New York, 121 West 27th Street
Born in the northern Italian town of Asti where he still lives and works, Diego Perrone finds inspiration in various Modernist movements of his origins, such as Futurism and Arte Povera. Equally concerned with materials’ tactile and subliminal cruxes, Perrone builds amorphous sculptures in glass as well as works on paper that recall his eerie and anatomical sculptural aesthetic. Trapped between human and beast-like qualities, Perrone’s figures transfer mental and physical dualities through their unsettled forms. Akin to masks donned in Italian commedia, the artist’s figures seem to possess facial attributes while slowly morphing into abstraction.
Perrone’s Casey Kaplan exhibition Self Portraits includes a series of glass cast sculptures blending bodily details with fluid abstraction in bright colors such yellow and green. The joyous tones the artist uses to blanket his otherwise abject sculptures contrast with his unfamiliar and voluminous sculptures. Nature, one of the recurring themes in the artist’s practice, plays a key role in his biro on paper drawings of fish in bold red hues. Incorporating elements from his hometown’s cultural and natural texture, Perrone utilizes visual landscape of Asti especially in his photographic work for which he captures local territories and residents in uncanny scenarios.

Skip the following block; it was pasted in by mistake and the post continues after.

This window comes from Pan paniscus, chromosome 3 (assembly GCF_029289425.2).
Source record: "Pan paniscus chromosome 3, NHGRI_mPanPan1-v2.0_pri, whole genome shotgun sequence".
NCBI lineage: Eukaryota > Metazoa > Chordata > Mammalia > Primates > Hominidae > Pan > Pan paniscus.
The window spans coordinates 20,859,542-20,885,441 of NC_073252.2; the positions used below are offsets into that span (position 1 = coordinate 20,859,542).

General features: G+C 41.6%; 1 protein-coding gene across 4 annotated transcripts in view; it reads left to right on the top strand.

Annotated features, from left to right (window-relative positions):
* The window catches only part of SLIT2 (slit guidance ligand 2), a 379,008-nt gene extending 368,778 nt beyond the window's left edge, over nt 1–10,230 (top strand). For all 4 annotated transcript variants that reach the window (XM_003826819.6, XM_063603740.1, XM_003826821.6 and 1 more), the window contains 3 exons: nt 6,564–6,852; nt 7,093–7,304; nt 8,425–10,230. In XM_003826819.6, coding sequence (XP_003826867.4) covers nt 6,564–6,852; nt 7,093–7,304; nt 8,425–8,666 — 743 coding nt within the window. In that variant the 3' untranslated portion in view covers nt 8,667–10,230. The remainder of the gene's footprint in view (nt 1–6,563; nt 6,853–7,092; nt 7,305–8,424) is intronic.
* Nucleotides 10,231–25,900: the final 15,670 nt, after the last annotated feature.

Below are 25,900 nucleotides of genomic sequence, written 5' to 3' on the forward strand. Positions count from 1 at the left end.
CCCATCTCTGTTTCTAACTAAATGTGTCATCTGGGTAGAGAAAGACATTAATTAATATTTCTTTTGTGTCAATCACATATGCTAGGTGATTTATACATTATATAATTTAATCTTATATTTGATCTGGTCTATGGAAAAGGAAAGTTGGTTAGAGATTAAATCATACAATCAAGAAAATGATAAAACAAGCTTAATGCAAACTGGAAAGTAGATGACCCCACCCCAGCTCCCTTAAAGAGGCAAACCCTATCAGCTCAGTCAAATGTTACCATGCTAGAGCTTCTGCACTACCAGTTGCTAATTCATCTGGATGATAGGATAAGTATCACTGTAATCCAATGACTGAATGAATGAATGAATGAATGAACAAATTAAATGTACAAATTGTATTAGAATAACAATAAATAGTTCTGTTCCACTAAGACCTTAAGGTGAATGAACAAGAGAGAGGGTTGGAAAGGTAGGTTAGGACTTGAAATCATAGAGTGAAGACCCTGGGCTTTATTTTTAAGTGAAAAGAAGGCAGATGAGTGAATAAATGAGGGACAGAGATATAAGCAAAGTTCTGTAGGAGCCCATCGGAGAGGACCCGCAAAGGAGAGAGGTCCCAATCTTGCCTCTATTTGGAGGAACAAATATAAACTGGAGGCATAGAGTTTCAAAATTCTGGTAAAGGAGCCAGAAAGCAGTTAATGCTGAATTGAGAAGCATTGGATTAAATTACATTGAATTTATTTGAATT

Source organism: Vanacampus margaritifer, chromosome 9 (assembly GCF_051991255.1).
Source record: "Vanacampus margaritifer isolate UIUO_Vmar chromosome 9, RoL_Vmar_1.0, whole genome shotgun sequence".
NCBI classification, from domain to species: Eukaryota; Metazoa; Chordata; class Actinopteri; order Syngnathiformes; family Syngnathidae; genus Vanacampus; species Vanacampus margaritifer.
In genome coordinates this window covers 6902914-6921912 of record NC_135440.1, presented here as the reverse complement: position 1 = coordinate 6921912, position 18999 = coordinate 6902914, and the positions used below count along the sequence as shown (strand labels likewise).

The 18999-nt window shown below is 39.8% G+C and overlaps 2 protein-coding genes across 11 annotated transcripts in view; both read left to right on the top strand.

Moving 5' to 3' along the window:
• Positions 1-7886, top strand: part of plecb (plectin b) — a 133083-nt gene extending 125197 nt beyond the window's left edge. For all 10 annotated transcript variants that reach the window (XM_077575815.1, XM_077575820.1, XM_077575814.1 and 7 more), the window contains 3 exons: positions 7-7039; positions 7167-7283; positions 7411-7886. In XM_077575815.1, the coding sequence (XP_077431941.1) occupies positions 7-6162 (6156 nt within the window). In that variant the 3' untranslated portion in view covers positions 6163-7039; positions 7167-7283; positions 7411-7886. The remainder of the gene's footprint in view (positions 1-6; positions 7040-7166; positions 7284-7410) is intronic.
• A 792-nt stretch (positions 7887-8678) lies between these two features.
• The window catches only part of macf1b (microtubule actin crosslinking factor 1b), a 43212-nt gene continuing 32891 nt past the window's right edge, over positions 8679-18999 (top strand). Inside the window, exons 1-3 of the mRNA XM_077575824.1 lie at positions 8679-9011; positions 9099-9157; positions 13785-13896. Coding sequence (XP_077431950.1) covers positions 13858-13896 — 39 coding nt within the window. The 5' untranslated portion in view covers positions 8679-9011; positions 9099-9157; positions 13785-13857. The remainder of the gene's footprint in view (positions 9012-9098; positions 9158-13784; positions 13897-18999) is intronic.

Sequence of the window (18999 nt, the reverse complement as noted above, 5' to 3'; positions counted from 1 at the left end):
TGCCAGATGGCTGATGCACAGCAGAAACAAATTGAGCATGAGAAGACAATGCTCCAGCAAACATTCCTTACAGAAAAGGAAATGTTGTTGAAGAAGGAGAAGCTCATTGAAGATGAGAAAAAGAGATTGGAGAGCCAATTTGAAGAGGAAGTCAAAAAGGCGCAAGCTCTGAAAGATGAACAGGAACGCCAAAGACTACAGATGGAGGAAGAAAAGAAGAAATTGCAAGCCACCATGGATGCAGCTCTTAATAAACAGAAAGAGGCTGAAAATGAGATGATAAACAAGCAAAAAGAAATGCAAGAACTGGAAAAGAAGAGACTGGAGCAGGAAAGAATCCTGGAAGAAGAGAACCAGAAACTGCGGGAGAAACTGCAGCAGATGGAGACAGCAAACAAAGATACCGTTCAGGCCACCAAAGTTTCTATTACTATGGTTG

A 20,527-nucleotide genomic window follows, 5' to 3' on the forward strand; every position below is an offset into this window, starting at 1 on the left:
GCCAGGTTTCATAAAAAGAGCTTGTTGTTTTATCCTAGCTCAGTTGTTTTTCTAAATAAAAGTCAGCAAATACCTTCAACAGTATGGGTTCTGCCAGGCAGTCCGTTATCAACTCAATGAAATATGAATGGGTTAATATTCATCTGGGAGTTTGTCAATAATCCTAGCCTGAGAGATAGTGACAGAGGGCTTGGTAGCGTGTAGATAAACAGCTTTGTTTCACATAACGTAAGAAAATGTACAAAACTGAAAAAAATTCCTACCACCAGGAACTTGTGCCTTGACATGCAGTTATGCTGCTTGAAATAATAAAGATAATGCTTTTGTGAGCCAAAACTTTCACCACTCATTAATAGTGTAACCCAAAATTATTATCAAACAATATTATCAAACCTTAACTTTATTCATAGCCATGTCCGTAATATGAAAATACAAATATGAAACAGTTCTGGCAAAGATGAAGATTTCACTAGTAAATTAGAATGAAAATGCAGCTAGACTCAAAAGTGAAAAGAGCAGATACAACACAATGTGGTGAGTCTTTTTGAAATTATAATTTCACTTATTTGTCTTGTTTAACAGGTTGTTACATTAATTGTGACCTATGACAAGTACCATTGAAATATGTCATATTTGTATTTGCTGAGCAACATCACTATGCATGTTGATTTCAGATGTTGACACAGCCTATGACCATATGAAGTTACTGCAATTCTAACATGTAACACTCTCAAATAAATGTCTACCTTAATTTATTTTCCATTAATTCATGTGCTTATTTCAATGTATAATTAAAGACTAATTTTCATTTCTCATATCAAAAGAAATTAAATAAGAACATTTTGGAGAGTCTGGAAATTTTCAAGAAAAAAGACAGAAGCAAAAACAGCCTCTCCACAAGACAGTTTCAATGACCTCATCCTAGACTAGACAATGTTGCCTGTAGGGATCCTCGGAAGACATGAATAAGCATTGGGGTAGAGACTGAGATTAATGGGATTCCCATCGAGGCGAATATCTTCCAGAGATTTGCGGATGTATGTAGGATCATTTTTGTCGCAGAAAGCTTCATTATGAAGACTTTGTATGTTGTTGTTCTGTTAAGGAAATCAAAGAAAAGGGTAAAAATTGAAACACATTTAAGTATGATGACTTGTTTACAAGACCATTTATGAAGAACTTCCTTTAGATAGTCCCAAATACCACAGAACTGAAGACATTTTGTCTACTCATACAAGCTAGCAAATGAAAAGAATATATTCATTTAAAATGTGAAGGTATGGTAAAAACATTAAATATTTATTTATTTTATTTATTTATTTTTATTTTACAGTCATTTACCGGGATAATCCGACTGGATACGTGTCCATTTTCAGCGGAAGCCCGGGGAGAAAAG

“The impulse to chase down the references, concepts and information etched within a piece of art – which might somehow justify its logical or narrative operation – is such an obvious practice that we end up in a rather complicated position as viewers when, as with the work of Diego Perrone, we find ourselves constantly grappling with the feeling that we’ve made an error in judgement, rather than finding the key to any confirmation or reassurance that there is an internal structure that follows a shared logic,” states Antonio Scoccimarro in his Mousse Magazine article about Perrone’s work.
On view through February 12, 2017